Emma Gatewood, 67, walks Appalachian Trail solo

Posted by | May 16, 2012

Perry and Emma Gatewood’s oldest daughter Helen was already 20 years old in 1928, and the other children weren’t far behind. So Emma Gatewood became “Grandma Gatewood” to her immediate family long before the rest of the world knew her by that title.

Throughout the 30s, 40s and 50s she continued raising her 11 children and four of her grandchildren at the family farm in Gallia County, Ohio. With no means of transportation, Grandma Gatewood would simply walk two, three, four or five miles for her visits.

Emma GatewoodThen in 1955 at the age of 67, Grandma Gatewood made a journey that gained nationwide attention. Seeing a “National Geographic” article about the Appalachian Trail, and discovering that no woman had ever hiked its entire length, Grandma Gatewood decided to set out on an adventure. Amazingly, she made her arrangements and started in Maine on the hike without as much as a word to her family about her plans.

Unfortunately this first try ended abruptly when her glasses were accidentally broken, forcing her to return home. “I thought it would be a nice lark,” she said, adding “It wasn’t.”

But finally, in 1957, she successfully hiked the trail all the way from Maine to Georgia, and if that wasn’t enough she hiked it again in 1960, and then again at age 75 in 1963, making her the first person to hike the trail three times (though her final hike was completed in sections).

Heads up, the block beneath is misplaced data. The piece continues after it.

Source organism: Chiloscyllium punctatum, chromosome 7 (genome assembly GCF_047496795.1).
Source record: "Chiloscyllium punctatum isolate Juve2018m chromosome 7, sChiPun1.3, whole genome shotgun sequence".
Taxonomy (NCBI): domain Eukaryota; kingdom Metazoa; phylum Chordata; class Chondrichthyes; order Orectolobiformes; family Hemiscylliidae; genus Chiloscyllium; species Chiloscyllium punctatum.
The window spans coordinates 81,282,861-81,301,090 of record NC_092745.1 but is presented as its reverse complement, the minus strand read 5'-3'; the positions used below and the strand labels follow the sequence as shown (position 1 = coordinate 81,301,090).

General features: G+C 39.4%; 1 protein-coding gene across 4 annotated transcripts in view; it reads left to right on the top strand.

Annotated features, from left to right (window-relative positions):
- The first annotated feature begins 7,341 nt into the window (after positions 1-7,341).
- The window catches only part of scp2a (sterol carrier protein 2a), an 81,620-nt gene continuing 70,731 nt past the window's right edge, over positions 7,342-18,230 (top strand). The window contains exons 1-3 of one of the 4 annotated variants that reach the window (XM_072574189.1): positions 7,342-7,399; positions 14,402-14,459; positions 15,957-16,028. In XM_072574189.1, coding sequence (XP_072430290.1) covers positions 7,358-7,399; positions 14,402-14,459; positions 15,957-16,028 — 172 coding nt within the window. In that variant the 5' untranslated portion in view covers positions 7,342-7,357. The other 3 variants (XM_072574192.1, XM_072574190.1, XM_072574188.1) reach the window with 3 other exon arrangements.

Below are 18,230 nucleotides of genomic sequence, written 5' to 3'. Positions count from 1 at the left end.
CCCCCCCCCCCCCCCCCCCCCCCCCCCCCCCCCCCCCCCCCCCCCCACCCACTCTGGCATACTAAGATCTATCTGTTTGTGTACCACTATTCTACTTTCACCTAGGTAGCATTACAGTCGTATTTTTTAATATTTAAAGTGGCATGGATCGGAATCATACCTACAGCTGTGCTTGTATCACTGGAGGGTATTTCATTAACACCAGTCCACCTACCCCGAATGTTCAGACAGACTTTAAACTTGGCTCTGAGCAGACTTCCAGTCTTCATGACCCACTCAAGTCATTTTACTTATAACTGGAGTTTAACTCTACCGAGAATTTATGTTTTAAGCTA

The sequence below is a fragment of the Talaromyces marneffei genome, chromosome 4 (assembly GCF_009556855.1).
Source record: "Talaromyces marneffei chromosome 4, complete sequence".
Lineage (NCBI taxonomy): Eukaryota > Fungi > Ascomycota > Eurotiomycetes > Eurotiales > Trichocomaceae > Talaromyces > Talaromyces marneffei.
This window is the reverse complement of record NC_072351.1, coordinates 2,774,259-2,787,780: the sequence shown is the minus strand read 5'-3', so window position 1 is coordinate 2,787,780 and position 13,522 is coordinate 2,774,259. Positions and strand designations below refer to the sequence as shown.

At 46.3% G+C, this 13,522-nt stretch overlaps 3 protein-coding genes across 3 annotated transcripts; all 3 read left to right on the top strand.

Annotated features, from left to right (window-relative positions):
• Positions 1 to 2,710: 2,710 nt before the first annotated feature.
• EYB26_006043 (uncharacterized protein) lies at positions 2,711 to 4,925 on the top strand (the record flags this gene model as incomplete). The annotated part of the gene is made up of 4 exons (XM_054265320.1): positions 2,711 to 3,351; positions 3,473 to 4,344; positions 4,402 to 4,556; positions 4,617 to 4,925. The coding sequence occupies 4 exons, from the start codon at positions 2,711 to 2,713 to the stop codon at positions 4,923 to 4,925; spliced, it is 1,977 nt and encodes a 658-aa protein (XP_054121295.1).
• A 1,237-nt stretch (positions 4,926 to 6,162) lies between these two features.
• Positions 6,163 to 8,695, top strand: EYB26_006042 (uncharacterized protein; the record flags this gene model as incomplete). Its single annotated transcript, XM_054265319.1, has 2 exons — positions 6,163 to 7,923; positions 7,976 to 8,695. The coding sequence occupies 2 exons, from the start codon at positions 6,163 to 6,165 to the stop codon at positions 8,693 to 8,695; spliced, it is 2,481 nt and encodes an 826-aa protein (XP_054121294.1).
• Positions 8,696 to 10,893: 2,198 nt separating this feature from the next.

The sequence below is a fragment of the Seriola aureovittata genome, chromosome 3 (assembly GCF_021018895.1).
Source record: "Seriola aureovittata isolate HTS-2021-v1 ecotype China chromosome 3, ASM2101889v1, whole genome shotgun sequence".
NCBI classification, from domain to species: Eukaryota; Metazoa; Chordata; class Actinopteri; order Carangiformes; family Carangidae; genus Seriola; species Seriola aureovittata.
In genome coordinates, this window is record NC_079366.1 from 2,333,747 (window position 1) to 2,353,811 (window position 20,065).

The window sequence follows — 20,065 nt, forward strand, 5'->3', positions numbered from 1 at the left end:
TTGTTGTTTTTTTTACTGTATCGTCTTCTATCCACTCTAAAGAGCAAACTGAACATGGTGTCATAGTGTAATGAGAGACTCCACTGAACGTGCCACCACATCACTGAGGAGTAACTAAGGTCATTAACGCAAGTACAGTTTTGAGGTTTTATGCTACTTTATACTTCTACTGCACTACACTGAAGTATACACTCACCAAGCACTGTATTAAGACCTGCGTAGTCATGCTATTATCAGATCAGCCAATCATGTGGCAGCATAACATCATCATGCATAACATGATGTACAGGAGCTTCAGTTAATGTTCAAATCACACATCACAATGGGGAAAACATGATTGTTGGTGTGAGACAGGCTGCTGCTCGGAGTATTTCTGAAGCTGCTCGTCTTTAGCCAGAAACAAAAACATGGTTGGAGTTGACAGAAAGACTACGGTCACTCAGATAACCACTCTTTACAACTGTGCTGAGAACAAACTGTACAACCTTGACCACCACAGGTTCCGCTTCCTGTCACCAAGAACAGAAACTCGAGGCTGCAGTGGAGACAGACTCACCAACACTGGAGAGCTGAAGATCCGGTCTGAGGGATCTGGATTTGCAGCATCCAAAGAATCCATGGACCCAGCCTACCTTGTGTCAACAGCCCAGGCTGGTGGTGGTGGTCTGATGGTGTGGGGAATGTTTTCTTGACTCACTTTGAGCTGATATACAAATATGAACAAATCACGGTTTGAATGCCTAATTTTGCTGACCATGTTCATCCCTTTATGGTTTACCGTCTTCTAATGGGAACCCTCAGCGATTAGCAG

Gatewood never carried more than 20 lbs of gear and food during her hikes. She simply did not believe in expensive state of the art paraphernalia. “Most people today are pantywaist,” she observed. Grandma G. traveled light, toting simply a blanket, plastic sheet, cup, first aid kit, raincoat, and one change of clothes. Her footgear was also plain, just an old pair of tennis shoes: “Head is more important than heel.” And there were no freeze dried hiker meals for her. Her hiking diet consisted mainly of dried beef, cheese and nuts, supplemented by wild food she would find along the way.

On the design of the Appalachian Trail: “For some fool reason, they always lead you right up over the biggest rock to the top of the biggest mountain they can find.”



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